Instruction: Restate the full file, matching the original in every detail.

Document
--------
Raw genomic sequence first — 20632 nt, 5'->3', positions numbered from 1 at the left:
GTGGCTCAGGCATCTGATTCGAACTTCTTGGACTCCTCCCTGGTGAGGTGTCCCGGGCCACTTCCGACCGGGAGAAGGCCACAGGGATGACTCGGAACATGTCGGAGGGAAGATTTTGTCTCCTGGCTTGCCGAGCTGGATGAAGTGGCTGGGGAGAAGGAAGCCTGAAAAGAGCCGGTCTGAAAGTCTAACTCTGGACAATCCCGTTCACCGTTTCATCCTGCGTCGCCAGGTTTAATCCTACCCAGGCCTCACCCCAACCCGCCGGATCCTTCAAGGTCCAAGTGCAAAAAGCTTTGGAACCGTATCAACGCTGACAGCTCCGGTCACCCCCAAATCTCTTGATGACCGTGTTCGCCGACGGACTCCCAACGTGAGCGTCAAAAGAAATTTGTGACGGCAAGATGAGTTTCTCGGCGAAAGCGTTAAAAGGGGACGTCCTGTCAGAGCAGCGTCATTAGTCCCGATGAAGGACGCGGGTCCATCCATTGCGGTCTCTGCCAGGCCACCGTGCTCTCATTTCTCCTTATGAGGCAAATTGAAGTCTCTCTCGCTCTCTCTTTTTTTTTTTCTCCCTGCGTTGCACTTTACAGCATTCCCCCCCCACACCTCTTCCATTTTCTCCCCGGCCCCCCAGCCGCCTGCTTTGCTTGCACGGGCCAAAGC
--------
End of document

Raw genomic sequence first — 20632 nt, 5'->3', positions numbered from 1 at the left:
GTGGCTCAGGCATCTGATTCGAACTTCTTGGACTCCTCCCTGGTGAGGTGTCCCGGGCCACTTCCGACCGGGAGAAGGCCACAGGGATGACTCGGAACATGTCGGAGGGAAGATTTTGTCTCCTGGCTTGCCGAGCTGGATGAAGTGGCTGGGGAGAAGGAAGCCTGAAAAGAGCCGGTCTGAAAGTCTAACTCTGGACAATCCCGTTCACCGTTTCATCCTGCGTCGCCAGGTTTAATCCTACCCAGGCCTCACCCCAACCCGCCGGATCCTTCAAGGTCCAAGTGCAAAAAGCTTTGGAACCGTATCAACGCTGACAGCTCCGGTCACCCCCAAATCTCTTGATGACCGTGTTCGCCGACGGACTCCCAACGTGAGCGTCAAAAGAAATTTGTGACGGCAAGATGAGTTTCTCGGCGAAAGCGTTAAAAGGGGACGTCCTGTCAGAGCAGCGTCATTAGTCCCGATGAAGGACGCGGGTCCATCCATTGCGGTCTCTGCCAGGCCACCGTGCTCTCATTTCTCCTTATGAGGCAAATTGAAGTCTCTCTCGCTCTCTCTTTTTTTTTTTCTCCCTGCGTTGCACTTTACAGCATTCCCCCCCCACACCTCTTCCATTTTCTCCCCGGCCCCCCAGCCGCCTGCTTTGCTTGCACGGGCCAAAGC